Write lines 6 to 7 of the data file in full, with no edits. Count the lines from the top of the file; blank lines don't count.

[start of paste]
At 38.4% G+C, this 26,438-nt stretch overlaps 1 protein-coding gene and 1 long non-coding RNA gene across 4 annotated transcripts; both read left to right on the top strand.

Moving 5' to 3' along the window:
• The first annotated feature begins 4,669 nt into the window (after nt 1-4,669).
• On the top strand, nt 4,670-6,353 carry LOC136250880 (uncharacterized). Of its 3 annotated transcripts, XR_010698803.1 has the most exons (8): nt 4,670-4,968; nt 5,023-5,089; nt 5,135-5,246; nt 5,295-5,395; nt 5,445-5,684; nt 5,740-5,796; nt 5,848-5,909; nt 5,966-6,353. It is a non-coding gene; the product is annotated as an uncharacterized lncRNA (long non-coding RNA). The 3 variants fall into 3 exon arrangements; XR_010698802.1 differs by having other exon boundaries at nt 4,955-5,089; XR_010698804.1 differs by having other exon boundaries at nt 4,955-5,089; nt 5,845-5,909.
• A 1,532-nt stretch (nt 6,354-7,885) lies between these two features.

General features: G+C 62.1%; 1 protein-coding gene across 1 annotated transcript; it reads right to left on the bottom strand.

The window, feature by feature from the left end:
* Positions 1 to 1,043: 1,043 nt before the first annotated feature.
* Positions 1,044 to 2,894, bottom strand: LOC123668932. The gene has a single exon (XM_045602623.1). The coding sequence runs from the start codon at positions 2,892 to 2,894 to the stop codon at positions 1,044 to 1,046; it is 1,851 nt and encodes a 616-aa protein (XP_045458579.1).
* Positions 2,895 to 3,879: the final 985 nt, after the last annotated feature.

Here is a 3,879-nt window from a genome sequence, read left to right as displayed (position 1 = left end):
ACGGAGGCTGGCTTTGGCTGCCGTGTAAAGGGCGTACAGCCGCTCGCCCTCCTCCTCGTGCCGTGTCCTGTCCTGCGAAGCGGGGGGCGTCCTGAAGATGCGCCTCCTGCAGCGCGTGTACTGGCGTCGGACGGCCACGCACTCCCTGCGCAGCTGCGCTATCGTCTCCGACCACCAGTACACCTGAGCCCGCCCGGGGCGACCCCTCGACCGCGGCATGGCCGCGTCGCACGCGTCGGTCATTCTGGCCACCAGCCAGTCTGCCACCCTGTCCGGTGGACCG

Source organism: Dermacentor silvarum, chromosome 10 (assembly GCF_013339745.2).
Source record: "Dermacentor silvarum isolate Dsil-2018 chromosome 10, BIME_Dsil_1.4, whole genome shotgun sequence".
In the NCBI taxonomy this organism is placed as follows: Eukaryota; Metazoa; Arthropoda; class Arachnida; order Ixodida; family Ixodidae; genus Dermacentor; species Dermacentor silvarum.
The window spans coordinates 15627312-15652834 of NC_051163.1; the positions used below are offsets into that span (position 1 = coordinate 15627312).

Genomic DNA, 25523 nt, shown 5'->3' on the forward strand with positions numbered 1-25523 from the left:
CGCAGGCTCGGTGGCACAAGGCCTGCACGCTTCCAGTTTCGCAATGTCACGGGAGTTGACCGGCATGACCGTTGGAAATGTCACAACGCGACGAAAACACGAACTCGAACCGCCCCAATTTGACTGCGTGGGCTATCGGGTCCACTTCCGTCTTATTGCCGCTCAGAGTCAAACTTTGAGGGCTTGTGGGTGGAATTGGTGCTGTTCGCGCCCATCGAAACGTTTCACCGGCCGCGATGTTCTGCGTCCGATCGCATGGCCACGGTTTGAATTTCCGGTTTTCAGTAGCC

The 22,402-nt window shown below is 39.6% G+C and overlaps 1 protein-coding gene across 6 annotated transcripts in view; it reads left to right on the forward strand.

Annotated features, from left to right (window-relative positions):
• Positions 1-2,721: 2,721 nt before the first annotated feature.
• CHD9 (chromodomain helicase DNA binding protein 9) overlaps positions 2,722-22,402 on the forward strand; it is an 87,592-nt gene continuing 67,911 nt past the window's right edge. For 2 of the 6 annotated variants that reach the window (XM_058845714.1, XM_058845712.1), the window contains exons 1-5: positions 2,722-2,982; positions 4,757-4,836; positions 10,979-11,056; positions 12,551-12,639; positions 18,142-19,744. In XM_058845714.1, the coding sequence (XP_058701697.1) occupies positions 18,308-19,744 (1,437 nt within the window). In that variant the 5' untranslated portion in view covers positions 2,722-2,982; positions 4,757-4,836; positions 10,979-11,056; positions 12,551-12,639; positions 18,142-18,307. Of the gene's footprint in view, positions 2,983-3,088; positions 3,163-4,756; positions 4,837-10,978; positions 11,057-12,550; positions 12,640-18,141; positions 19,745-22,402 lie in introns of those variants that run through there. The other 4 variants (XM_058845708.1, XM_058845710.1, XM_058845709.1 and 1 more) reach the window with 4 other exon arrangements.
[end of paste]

General features: G+C 62.1%; 1 protein-coding gene across 1 annotated transcript; it reads right to left on the bottom strand.

The window, feature by feature from the left end: